Ancestry has a Collection of UK Outward Passenger Lists 1890-1960 which include "Transmigrants" departures from Liverpool in 1921, including the SS Canada. You can search by departure year and place and ship name. Findmypast has the same dataset. If you don't have a subscription to Ancestry it's worth looking out for 'free weekends'.
It's very likely that ...
I don't think the word "sham" applies, and no, it was not a common or widespread practice. Your example has the second and third cases of adult adoption that I have encountered in ten years of Hungarian genealogy research.
Based on what I can find online, such adoption contracts were usually between a childless older adult and a younger adult, and they were ...
As commented by @shoover:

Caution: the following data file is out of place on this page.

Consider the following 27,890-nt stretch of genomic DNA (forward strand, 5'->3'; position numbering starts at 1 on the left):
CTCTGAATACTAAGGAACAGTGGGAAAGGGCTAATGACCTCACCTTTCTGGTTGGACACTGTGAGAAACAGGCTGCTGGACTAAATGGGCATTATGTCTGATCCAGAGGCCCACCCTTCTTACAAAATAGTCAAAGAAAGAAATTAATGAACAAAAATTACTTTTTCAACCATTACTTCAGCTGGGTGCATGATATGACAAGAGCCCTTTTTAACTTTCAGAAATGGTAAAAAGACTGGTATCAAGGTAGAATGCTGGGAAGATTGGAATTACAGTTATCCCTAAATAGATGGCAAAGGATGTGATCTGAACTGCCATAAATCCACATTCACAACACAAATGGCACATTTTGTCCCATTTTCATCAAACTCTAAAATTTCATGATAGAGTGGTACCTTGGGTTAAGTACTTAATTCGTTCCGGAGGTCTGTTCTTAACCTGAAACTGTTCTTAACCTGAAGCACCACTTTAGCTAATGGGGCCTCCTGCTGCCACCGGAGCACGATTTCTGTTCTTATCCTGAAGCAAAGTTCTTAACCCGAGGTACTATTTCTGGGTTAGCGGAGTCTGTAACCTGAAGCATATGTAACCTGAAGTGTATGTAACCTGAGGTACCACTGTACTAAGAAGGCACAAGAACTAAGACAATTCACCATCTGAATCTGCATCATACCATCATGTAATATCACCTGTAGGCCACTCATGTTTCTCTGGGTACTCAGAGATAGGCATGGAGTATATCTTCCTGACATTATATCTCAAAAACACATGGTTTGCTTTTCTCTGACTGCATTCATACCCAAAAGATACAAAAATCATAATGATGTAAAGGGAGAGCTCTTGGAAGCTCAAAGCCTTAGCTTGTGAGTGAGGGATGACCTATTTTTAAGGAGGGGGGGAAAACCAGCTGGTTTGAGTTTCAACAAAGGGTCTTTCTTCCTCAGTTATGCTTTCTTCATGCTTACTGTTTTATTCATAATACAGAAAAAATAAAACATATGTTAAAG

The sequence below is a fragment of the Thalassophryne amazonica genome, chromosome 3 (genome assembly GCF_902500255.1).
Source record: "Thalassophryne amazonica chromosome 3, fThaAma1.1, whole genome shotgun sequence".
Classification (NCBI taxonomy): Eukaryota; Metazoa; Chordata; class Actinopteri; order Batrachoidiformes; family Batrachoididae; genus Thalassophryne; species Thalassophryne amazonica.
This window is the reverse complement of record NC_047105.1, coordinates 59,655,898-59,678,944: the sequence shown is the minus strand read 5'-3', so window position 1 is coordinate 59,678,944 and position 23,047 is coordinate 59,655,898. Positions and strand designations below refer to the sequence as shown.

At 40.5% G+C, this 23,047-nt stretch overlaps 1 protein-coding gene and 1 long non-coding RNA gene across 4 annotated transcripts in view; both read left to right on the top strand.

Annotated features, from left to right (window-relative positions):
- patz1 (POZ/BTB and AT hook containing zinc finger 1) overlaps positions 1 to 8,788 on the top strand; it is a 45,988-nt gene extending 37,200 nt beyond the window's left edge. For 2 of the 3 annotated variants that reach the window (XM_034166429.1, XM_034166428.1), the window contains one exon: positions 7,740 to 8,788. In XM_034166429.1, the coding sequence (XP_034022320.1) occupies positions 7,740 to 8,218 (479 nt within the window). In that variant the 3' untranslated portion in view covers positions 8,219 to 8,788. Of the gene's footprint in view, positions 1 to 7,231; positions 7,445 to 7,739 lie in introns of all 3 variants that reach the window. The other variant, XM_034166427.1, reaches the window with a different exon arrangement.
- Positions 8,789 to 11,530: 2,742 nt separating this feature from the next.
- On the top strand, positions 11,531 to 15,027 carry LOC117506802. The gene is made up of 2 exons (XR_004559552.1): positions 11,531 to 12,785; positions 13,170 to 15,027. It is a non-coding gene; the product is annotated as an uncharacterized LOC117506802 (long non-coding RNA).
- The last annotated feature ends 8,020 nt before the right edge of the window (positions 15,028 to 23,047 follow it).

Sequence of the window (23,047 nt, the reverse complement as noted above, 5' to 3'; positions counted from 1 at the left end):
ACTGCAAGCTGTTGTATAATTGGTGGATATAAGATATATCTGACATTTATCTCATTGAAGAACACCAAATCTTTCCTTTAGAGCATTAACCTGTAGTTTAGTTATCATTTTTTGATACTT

I think the date is Dec 2. Look at the "I hereby certify..." near the bottom of the page.
and if it is Dec 2 then, unlike Dec 21, that is before and not after the other two dates of Dec 14 and Dec 18.
The date you have read as Dec 21 appears to me like it could possibly be a 2 with a long upstroke at its end that just ...
... is just Ancestry trying to stuff the type of census into a convenient field and using County.
What you need to do is go to the image in Ancestry (which is 47 of 341), switch the filmstrip view on so you can see the surrounding stuff, and scroll the film left. Very swiftly you'll come to the header pages for that little group - ...
A possible way to Bolivia from Germany is the port of Buenos Aires.
The CEMLA database contains data of the arrivals to the port of Buenos
Aires of passengers and immigrants who arrived in the period
1882-1932, 1938-1945, 1947, 1948, 1949 (partial) and 1950. There is
little data from 1933-1937 because the books are now inaccessible.
Source: Finding ...
If your great-grandfather departed Germany from Hamburg, you might be able to find an outbound passenger list from that port. Unfortunately many of the lists for Bremen were destroyed -- it takes space to store records, so they only kept lists for a few years before getting rid of them, and we only have a few groups of records that happened to get saved.